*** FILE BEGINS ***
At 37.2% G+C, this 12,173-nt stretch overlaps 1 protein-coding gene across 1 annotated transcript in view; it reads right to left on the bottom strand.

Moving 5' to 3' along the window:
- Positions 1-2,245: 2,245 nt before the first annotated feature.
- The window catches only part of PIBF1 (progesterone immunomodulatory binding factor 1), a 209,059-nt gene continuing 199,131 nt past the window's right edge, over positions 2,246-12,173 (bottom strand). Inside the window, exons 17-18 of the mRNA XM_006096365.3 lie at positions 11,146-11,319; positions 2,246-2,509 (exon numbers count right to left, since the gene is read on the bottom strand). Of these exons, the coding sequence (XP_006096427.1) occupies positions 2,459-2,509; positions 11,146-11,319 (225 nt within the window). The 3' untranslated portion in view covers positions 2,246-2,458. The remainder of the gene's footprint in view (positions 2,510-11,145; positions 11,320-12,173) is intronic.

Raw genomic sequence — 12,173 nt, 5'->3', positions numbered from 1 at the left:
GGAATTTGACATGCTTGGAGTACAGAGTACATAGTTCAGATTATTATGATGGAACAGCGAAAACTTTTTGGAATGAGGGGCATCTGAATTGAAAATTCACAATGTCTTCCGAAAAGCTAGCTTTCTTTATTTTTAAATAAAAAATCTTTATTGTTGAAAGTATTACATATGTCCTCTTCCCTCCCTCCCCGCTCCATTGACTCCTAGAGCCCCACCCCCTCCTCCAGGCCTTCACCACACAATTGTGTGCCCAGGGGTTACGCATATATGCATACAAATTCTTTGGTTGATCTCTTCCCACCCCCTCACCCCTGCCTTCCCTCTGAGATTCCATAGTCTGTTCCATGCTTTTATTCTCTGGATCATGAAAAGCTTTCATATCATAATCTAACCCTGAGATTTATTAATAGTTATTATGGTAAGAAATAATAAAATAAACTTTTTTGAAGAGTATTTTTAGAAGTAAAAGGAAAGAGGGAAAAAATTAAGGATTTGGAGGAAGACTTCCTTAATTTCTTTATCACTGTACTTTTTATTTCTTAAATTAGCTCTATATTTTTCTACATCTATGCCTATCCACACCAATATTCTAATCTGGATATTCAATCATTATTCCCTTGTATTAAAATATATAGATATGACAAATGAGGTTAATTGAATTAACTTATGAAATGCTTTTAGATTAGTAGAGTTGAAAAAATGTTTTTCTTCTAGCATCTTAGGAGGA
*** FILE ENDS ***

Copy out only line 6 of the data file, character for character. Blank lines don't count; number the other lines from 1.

GGAATTTGACATGCTTGGAGTACAGAGTACATAGTTCAGATTATTATGATGGAACAGCGAAAACTTTTTGGAATGAGGGGCATCTGAATTGAAAATTCACAATGTCTTCCGAAAAGCTAGCTTTCTTTATTTTTAAATAAAAAATCTTTATTGTTGAAAGTATTACATATGTCCTCTTCCCTCCCTCCCCGCTCCATTGACTCCTAGAGCCCCACCCCCTCCTCCAGGCCTTCACCACACAATTGTGTGCCCAGGGGTTACGCATATATGCATACAAATTCTTTGGTTGATCTCTTCCCACCCCCTCACCCCTGCCTTCCCTCTGAGATTCCATAGTCTGTTCCATGCTTTTATTCTCTGGATCATGAAAAGCTTTCATATCATAATCTAACCCTGAGATTTATTAATAGTTATTATGGTAAGAAATAATAAAATAAACTTTTTTGAAGAGTATTTTTAGAAGTAAAAGGAAAGAGGGAAAAAATTAAGGATTTGGAGGAAGACTTCCTTAATTTCTTTATCACTGTACTTTTTATTTCTTAAATTAGCTCTATATTTTTCTACATCTATGCCTATCCACACCAATATTCTAATCTGGATATTCAATCATTATTCCCTTGTATTAAAATATATAGATATGACAAATGAGGTTAATTGAATTAACTTATGAAATGCTTTTAGATTAGTAGAGTTGAAAAAATGTTTTTCTTCTAGCATCTTAGGAGGA